Lebanon (MNN) – Parts of Lebanon are without electricity and water. Nearly unsustainable costs of living persist. The people are tired of governmental corruption. But despite all of that, protests in the country remain relatively peaceful.
Protests in Lebanon
In October, a video of protestors singing “Baby Shark” to a frightened toddler humanized the people behind the chants. Weeks later, demonstrators continue to block roads, leaving the country at a standstill. Now, people are wondering what the protests are accomplishing.
Disruption from protests is adding challenges to daily ministry for organizations like Triumphant Mercy. Nuna of Triumphant Mercy says people are living with uncertainty.
No one knows what will happen on a day-to-day basis. Refugees are reminded of the Syrian revolution that forced them from their homes and into temporary makeshift tents in a foreign land.
“They were reminded of it and there was so much fear. They froze…they literally froze and not being able to think because of the fear,” Nuna explains.
“We have also a hard time at the ministry here to know what’s happening. Are we opening today? Are we not opening? Are we bringing kids? Are we not bringing kids? Will the parents send their kids? For the first few days, they did not want to send their kids with us because they were fearing that some people would be beaten on the streets…especially as Syrians.”
Syrian refugees are afraid the Lebanese might turn against them. Nuna says part of the financial problem in Lebanon is there are more people in the country than it can support. With 1.5 million Syrian refugees, Lebanon has the highest number of refugees per capita. The volume of refugees has made it harder for the Lebanese when searching for jobs.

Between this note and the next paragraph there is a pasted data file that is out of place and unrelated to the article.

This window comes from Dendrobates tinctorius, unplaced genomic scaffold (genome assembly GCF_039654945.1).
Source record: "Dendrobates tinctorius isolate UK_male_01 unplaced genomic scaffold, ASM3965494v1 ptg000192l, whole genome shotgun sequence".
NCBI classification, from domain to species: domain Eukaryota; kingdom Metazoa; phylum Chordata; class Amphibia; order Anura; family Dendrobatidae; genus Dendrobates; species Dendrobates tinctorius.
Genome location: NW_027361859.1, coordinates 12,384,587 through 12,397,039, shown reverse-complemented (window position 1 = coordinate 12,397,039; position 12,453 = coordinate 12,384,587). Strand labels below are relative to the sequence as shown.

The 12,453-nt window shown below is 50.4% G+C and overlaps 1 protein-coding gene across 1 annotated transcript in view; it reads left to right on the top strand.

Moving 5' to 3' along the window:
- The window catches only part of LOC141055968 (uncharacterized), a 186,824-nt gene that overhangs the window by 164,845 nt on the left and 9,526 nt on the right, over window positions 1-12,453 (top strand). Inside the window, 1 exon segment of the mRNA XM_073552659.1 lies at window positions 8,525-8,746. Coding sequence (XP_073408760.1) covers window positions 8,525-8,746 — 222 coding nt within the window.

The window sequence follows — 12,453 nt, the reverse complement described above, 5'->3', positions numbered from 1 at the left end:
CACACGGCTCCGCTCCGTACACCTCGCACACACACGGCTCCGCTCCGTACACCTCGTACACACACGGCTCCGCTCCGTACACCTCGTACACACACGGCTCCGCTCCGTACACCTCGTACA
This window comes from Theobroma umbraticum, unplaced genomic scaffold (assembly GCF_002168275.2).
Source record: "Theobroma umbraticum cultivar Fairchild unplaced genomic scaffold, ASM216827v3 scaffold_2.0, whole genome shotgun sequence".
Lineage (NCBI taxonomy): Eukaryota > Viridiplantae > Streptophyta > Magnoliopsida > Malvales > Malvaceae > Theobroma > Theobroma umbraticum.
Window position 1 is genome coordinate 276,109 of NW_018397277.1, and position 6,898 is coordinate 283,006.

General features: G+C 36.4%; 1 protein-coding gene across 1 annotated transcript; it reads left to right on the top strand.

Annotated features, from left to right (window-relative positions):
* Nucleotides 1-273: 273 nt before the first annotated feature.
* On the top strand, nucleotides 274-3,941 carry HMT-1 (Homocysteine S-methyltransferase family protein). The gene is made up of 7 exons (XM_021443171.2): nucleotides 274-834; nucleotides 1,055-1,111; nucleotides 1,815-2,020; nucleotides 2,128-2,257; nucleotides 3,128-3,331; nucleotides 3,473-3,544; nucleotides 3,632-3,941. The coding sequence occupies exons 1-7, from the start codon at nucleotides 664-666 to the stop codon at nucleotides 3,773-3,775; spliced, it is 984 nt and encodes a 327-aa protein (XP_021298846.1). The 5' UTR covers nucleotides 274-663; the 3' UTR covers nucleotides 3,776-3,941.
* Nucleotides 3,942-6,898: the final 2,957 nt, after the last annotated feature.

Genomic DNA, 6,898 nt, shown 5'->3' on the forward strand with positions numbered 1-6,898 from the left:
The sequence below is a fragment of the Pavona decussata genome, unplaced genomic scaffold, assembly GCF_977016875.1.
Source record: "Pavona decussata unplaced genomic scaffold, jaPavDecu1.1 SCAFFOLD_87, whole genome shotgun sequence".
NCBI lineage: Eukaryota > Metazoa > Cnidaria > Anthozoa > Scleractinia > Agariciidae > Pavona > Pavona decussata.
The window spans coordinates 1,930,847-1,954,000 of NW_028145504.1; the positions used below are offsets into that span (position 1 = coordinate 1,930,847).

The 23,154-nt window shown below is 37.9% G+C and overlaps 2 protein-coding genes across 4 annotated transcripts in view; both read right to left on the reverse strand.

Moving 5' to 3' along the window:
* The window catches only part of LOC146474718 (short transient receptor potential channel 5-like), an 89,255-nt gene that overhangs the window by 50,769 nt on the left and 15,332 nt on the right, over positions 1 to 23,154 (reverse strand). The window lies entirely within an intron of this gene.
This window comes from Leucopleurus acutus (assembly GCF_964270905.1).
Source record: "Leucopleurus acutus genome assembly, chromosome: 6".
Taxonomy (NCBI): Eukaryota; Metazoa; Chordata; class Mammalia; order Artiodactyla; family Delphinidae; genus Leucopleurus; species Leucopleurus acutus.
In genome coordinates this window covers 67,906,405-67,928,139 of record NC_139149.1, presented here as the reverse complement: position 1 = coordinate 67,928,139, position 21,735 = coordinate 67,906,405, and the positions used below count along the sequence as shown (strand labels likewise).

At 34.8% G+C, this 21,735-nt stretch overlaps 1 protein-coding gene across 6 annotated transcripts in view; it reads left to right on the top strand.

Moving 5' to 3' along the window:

Responding to Prolonged Protests
After weeks of peaceful protests, Nuna says the refugees’ fears have calmed some. Still, everyone is on edge. Roads continue to be blocked, and banks are closed. People are unable to make money transfers. Nuna is left wondering how to pay people working with Triumphant Mercy.
“It’s a question mark for all of us,” Nuna says.
What can Christians outside of Lebanon do? Pray.
“We’ve been intensifying prayer…prayer meetings every day. There’s a big fight going on just to see justice, to see corruption being broken,” Nuna says.
Triumphant Mercy set up a tent in downtown Beirut to hold prayer meetings. In the middle of the chaos, the organization offers a calm place to stop and ask for God to bring change. It is also a place for people from different backgrounds to share their prayer requests.
“I believe this is a turning point for the whole region, not only for Lebanon,” Nuna says.
Pray for government corruption to end in Lebanon. Pray for justice and the people in Lebanon to have the ability to afford daily life. Pray for Triumphant Mercy’s work to continue during the protests.
“Thank you for everyone who prays, really. Every prayer is added to this bucket before the Lord. I just thank everyone who stands with us in prayer, who sends us a letter of encouragement, or who says, ‘I’m with you. I’m praying’,” Nuna says.
To send an encouraging note, click here.
Header photo credit: Shahen Books/CC4.0.